“Right.” Ed cleared his throat. “How long do I need to leave that... psychic graffiti... in the basement?” Before heading to the lab, Ed had given in to the urge to peek into the basement to see what the doctor had done. He’d seen no sign of the red-eyed ghost. But the doc had made a heck of a mess. The chalk drawings were everywhere, including a big circle enclosing most of the floor, spirals on the walls, stars on the ceiling, and a whole slew of writing in some unrecognizable language.
“Oh, you can clean that up. It was the act of writing it that mattered, not the persistence of the content.”
“What does it all mean?”
“Honestly? No idea. I copied it from a book. It is supposed to drive away evil spirits. It has no effect on the simple energies that caused our original hives; believe me, I’ve tried it! But the ghost in your basement seems different. Mischievous, if not downright evil. It might keep him away.”
Ed frowned. “Tell me something, doc. You say this ghost can’t really harm us. Okay, we’re severely allergic, and the thing is creepy as hell, but we know what to expect now. Right? We have EpiPens, and a new allergy serum to protect us. A real scientific solution. Isn’t that enough? Why is an allergist wasting time on magical incantations drawn with driveway chalk?”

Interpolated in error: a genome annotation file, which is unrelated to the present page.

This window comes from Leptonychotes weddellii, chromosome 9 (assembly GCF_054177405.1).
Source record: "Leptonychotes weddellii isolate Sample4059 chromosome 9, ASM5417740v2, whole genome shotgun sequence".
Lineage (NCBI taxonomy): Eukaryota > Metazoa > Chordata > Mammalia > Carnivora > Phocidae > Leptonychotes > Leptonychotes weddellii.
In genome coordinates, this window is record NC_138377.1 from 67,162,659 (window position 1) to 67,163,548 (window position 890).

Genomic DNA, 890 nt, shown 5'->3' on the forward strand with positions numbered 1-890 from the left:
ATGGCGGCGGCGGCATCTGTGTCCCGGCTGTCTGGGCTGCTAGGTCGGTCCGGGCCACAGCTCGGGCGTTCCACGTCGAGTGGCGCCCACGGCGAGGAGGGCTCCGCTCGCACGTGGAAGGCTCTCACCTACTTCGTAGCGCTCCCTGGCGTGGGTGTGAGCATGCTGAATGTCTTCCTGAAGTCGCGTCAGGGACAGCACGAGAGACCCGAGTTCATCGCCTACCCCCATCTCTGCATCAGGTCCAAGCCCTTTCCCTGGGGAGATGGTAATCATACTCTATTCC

The doctor thought for a moment before responding. “I once had a patient with a severe bee allergy. She was stung multiple times in her attic, nearly died. Would have died for sure if her son hadn’t injected her with her EpiPen just in the nick of time. Brilliant win for science, yes?”
“Do you know what I told her to do afterwards, Mr. Hunt?”
Ed shrugged and shook his head.
“I said to hire an exterminator. She had a huge hive in the attic. Hundreds of bees, yes? Here’s my point. The shots WILL help eventually, and the EpiPen can save your life in a pinch. But why hang around with bees if you might avoid them?”
Ed nodded thoughtfully, then asked, sheepishly: “Do you still have a copy of that book?”
The doctor managed to suppress a smirk, but just barely. He opened his mouth to respond, but paused. Ed’s expression had changed. He was staring back with a funny look on his face.
“What is it?” Dr. Divakar asked finally.
“Are you worried about new side effects, Dr. Divakar? Different side effects from last time, with the old serum?”
“I always worry about side effects. There are risks with any new treatment, of course. But I am sure we’ll be all right.” The doctor smiled reassuringly, but Ed still had that weird expression. The doctor’s smile vanished.
“What is it?” repeated the doctor, more quietly this time.
“Is there a mirror nearby?” asked Ed.
Dr. Divakar frowned, then walked over to the lab’s sink. He looked at his reflection in the mirror on the cabinet over the sink. He had to blink twice to process what he was seeing.
His eyes were glowing red.
“Terrifying,” he remarked when he’d recovered from the shock. “We need to dilute the serum, I think.”
Copyright © 2019 by Ron Schulte